On August 27 of 2004, three organizations - Kukulcan, Colectivo Violeta and the Sampedrana Gay Community - became the first LGBT advocacy organizations to be granted non-profit status in Honduras after fifteen years of community lobbying for the designation.
The decision, which seemed at the time to be a milestone for the Honduran LGBT rights movement, acually smashed right into a little noticed phenomenon: The meteoric rise of the evangelical church throughout Latin America in the past few years.
On September 13, 2004, close to a hundred people marched through the streets of San Pedro at the call of the evangelical church with chants and signs that warned that recognizeing these organizations was the first step towards the recognition of same-sex marriage and adoption by gay couples. Larger protests and organized mail-in campaigns followed.
Politicians, fearful of the religious back-lash, quickly began to draft a constitutional amendment that would ban both marriages between same-sex couples and adoptions by same-sex partners. In a stunning show of either a fear of - or pandering to - conservative religious forces, the amendment passed unanimously through Congress with a 128-0 vote (!). A second vote on the amendment, required by the constitution before its passage, came in March of this year with an equally lop-sided loss as the amendment enshrined into national law (ironically evangelical fundamentalists argued that they had to take action before the 'immorality' that defined society in the United States reached Honduras, when the truth is that it's actually fundamentalist evangelism that has spread from the United States throughout the area along with its virulent homophobia). Now, fresh off these victories, the religious right is now gunning for an order to invalidate the non-profit status of these LGBT organizations.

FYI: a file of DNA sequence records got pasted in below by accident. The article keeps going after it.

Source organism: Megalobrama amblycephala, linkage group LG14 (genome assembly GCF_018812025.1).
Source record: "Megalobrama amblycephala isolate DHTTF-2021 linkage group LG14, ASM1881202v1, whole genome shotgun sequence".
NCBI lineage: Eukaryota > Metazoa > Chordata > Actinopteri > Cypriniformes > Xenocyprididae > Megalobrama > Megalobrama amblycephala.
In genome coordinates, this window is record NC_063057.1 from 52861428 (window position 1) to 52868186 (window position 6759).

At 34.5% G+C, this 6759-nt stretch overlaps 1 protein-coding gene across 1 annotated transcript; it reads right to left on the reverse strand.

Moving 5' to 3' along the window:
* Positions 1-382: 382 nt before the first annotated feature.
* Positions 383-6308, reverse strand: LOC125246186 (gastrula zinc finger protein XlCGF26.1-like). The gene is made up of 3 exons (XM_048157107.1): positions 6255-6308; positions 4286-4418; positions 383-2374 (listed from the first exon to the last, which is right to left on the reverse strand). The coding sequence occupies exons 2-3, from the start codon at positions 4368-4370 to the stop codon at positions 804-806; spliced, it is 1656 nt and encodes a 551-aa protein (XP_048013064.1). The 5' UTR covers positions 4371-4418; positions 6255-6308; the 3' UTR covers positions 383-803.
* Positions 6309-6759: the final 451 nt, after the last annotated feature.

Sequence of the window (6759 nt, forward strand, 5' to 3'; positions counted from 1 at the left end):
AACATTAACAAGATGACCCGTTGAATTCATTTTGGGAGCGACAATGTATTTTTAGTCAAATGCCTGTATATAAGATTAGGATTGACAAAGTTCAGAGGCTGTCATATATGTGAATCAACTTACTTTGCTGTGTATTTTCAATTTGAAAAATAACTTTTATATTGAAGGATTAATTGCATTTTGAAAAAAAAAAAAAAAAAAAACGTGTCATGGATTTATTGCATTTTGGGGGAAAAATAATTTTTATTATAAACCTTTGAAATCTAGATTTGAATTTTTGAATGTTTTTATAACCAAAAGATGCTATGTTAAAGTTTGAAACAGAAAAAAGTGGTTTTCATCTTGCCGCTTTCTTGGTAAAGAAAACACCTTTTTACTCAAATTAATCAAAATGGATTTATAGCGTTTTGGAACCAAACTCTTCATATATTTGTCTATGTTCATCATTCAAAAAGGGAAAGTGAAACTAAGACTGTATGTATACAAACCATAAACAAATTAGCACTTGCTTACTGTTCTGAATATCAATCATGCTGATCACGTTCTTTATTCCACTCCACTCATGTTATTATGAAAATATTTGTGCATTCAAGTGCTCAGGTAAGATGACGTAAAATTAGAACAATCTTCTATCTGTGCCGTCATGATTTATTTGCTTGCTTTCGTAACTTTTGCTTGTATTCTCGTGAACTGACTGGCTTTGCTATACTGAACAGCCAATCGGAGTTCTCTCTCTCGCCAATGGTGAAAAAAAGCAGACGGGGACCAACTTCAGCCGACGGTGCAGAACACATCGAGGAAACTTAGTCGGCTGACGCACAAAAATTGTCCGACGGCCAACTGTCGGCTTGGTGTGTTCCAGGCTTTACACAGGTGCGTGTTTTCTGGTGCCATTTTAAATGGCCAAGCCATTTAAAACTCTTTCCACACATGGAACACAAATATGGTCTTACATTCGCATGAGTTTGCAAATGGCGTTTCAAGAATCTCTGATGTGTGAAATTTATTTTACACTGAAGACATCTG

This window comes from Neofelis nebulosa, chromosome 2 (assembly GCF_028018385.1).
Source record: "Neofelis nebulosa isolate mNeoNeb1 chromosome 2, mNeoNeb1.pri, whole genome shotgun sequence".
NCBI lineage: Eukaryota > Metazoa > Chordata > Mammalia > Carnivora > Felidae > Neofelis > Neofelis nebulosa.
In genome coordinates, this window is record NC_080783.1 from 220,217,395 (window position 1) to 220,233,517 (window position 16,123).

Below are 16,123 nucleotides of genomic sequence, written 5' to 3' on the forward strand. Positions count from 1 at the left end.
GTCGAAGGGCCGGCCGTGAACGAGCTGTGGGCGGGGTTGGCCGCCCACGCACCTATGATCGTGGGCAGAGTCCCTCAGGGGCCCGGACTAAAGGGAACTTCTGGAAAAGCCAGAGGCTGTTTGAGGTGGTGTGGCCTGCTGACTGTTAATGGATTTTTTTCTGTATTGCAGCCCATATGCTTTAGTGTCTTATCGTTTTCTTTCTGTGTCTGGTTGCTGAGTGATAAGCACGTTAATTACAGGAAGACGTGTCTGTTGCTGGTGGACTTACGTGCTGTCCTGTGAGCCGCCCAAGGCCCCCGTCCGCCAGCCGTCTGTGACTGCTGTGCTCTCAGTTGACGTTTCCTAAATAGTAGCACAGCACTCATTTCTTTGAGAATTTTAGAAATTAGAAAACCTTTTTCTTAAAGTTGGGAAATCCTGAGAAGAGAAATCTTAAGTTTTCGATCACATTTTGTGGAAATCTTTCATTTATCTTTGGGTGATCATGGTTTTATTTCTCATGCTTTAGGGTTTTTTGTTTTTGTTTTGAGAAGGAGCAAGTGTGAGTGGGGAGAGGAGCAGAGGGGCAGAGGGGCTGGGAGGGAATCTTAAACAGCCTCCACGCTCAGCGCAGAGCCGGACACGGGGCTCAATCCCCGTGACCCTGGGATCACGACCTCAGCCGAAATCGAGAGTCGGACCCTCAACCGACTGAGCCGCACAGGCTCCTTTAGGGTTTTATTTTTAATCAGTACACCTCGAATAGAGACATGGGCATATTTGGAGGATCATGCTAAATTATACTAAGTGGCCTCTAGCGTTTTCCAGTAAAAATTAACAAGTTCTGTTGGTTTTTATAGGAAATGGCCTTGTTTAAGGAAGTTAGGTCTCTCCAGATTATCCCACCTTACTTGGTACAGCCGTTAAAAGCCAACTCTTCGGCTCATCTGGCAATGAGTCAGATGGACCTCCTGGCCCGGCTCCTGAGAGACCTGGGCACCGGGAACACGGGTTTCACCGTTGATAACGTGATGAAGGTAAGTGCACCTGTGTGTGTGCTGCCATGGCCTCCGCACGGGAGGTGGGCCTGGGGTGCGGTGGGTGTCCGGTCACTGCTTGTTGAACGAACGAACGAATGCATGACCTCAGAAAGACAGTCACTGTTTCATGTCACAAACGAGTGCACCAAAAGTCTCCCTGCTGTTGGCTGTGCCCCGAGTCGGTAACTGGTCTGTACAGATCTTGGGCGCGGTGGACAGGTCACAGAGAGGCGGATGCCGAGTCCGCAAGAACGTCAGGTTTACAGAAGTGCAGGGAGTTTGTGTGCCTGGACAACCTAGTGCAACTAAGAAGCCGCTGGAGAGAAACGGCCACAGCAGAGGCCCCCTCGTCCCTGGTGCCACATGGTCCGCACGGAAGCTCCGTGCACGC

What brings me to comment on the issue today is an interview with Javier Medina, Director of KuKulcan (pictured above), which runs in today's issue of the Honduran newspaper Proceso.
Mr. Medina explains that the word KuKulcan is "associated with the name that the Maya people gave their highest god... [who] symbolized the start of any new stage in Maya life and represented the highest masculine deity."
He speaks of experiencing discrimination at previous jobs and being fired for being gay and of hospitals refusing to treat patients who self-identify as gay.
On the issue of marriage rights for same-sex couples, Mr. Medina says: "It's an issue we have not even contemplated, what's more, it was the church representatives who brought up the issue and made it relevant and - now that they have - why not consider it in the future?"
On God, he says: "I live my spirituality, I am not religious, I do believe in God... I do not believe in the Bible because it was written by men 90 years after the death of Christ, [and is based on a] translation from a dead language to a current language in the context of other writings."
On when he came out as being a gay man: "More than 20 years ago, in addition I am a public figure and why should I hide it?"
These are not easy times for gay people in Honduras. If you've read this far and are as outraged at the governmental trampling of their rights and the courage of people such as Javier Medina who are still willing to lead the fight I would urge everyone to take action by visiting this Amnesty International action alert page and following the steps to let the Honduran government how you feel about it.
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